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“Test conducted in 1946 where a human subject was exposed to blasts of air. The test was performed at NASA Langley Research Center’s 8 ft High Speed Tunnel.” Silent.
Public domain film from NASA, slightly cropped to remove uneven edges, with the aspect ratio corrected, and mild video noise reduction applied.
Wind is the flow of gases on a large scale. On Earth, wind consists of the bulk movement of air. In outer space, solar wind is the movement of gases or charged particles from the sun through space, while planetary wind is the outgassing of light chemical elements from a planet’s atmosphere into space. Winds are commonly classified by their spatial scale, their speed, the types of forces that cause them, the regions in which they occur, and their effect. The strongest observed winds on a planet in our solar system occur on Neptune and Saturn.
In meteorology, winds are often referred to according to their strength, and the direction from which the wind is blowing. Short bursts of high speed wind are termed gusts. Strong winds of intermediate duration (around one minute) are termed squalls. Long-duration winds have various names associated with their average strength, such as breeze, gale, storm, hurricane, and typhoon. Wind occurs on a range of scales, from thunderstorm flows lasting tens of minutes, to local breezes generated by heating of land surfaces and lasting a few hours, to global winds resulting from the difference in absorption of solar energy between the climate zones on Earth. The two main causes of large-scale atmospheric circulation are the differential heating between the equator and the poles, and the rotation of the planet (Coriolis effect). Within the tropics, thermal low circulations over terrain and high plateaus can drive monsoon circulations. In coastal areas the sea breeze/land breeze cycle can define local winds; in areas that have variable terrain, mountain and valley breezes can dominate local winds.
In human civilization, wind has inspired mythology, influenced the events of history, expanded the range of transport and warfare, and provided a power source for mechanical work, electricity and recreation. Wind powers the voyages of sailing ships across Earth’s oceans. Hot air balloons use the wind to take short trips, and powered flight uses it to increase lift and reduce fuel consumption. Areas of wind shear caused by various weather phenomena can lead to dangerous situations for aircraft. When winds become strong, trees and man-made structures are damaged or destroyed.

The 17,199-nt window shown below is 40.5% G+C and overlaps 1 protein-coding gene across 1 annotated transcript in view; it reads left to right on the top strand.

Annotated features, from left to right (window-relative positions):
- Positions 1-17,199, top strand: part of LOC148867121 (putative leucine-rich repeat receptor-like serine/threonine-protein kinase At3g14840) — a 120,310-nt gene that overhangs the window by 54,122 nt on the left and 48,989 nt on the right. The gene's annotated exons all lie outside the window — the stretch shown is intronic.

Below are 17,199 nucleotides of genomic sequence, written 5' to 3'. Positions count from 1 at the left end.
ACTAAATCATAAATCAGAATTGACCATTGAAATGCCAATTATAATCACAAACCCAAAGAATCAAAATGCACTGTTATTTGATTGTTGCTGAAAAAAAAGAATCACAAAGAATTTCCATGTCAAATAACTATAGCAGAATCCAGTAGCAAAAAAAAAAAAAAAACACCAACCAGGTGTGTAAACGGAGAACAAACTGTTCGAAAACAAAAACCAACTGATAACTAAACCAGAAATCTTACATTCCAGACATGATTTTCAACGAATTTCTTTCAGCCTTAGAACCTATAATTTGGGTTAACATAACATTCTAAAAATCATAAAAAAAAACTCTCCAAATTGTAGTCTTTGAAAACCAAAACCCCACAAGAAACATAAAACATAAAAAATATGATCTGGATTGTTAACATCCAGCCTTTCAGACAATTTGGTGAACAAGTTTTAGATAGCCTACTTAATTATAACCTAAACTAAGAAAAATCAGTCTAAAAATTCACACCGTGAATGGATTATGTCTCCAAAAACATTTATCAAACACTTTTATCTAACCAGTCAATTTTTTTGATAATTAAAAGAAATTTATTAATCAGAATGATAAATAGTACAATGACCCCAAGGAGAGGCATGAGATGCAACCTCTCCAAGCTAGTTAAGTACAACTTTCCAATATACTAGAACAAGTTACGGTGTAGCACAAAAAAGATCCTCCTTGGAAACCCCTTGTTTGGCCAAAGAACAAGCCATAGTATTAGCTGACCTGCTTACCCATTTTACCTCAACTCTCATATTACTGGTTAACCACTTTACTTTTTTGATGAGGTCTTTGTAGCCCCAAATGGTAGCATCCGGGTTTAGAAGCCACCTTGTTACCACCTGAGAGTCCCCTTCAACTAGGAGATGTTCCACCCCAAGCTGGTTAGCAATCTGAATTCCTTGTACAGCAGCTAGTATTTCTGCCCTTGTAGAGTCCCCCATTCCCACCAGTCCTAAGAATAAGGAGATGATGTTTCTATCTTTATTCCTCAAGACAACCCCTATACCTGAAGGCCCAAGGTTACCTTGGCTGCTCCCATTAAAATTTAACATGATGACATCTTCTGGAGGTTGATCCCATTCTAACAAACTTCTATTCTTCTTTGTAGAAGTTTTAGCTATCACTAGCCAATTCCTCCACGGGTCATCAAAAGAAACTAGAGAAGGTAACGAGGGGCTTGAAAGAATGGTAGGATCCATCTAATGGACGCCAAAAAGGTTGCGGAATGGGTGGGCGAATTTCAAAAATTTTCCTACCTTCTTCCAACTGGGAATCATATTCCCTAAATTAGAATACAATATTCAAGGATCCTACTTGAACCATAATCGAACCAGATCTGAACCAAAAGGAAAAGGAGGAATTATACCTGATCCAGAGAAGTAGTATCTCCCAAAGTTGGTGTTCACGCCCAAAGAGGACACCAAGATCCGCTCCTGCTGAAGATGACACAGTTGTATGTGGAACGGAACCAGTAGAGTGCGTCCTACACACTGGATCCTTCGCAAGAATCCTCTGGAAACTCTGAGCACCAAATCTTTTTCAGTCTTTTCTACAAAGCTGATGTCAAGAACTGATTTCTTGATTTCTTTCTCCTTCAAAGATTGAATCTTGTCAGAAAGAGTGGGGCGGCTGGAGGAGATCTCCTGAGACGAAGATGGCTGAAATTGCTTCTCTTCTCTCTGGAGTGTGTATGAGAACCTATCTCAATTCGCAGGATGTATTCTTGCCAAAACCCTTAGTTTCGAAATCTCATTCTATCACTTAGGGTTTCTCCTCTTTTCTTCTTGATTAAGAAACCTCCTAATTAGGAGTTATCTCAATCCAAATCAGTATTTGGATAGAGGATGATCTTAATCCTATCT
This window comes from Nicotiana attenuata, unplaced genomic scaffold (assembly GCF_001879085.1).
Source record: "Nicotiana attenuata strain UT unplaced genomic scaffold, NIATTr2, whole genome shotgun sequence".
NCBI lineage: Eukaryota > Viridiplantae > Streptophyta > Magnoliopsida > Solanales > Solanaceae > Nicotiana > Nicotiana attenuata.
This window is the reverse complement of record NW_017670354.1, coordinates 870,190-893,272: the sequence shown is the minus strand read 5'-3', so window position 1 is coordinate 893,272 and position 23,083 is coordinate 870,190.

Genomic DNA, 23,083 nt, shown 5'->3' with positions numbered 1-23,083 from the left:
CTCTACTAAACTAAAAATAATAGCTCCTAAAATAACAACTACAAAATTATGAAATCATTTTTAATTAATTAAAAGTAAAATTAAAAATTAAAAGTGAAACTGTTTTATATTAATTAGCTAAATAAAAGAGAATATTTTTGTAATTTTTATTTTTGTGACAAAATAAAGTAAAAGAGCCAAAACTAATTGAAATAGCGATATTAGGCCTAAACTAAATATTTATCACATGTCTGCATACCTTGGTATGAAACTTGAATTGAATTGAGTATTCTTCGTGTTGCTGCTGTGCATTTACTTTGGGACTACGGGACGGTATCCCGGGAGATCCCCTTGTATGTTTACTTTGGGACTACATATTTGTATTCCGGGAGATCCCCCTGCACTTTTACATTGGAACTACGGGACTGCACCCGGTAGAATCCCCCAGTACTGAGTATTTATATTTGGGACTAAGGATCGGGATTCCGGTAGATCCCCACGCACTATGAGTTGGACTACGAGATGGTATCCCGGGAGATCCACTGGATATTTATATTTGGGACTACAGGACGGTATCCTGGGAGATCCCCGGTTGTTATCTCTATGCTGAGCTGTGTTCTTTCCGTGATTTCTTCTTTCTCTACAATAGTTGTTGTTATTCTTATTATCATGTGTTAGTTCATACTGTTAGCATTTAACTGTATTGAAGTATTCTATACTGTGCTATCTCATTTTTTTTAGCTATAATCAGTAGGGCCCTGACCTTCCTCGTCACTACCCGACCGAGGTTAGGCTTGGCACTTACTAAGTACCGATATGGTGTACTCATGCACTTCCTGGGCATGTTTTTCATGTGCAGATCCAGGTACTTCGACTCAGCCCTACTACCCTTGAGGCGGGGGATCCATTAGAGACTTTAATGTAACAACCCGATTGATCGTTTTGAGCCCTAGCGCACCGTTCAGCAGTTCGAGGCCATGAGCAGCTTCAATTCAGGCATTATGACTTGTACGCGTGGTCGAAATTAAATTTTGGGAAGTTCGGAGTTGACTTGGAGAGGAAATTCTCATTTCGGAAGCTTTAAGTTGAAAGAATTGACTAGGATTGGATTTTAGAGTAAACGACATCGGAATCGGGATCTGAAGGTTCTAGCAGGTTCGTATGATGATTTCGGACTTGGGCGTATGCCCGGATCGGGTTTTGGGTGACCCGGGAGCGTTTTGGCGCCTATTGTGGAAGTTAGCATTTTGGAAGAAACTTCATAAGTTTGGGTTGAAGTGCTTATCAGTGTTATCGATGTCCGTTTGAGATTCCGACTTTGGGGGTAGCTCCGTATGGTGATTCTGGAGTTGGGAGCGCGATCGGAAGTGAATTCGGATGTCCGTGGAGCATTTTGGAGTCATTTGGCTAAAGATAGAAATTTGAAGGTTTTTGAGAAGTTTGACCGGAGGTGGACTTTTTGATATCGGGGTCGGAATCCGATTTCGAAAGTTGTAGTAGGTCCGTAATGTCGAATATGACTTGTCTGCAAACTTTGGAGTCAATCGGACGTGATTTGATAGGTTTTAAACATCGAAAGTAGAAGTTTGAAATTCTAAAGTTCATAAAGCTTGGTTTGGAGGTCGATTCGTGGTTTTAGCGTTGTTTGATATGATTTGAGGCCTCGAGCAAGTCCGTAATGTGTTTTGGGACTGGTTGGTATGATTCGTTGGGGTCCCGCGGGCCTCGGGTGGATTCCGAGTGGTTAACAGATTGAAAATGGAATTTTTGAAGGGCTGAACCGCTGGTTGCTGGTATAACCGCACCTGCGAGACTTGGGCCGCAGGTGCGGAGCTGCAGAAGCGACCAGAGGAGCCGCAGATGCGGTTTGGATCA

Winds can shape landforms, via a variety of aeolian processes…
8-Foot High Speed Tunnel
As interest in the field of high-speed aerodynamics increased in the early 1930s, Langley’s existing wind tunnels proved too small and underpowered for effective high-speed aircraft testing. Understanding that a new facility would give U.S. engineers a decided advantage in the aeronautical field, Langley’s director of research George W. Lewis authorized the design and construction of a larger high speed wind tunnel in 1933. Construction of the 8-Foot High Speed Tunnel (HST) was funded by the Public Works Administration (PWA) and completed in 1936 at a cost of $266,000…
The world’s first large high speed tunnel, the HST proved vital during World War II…
Stapp also participated in wind-blast experiments, in which he flew in jet aircraft at high speeds to determine whether or not it was safe for a pilot to remain with his aircraft if the canopy should accidentally blow off. Stapp stayed with his aircraft at a speed of 570 mph (917 km/h), with the canopy removed, and suffered no injurious effects from the wind blasts. Among these experiments was one of the first high-altitude skydives, executed by Stapp himself. He also supervised research programs in the fields of human factors in escape from aircraft and human tolerance to abrupt acceleration and deceleration…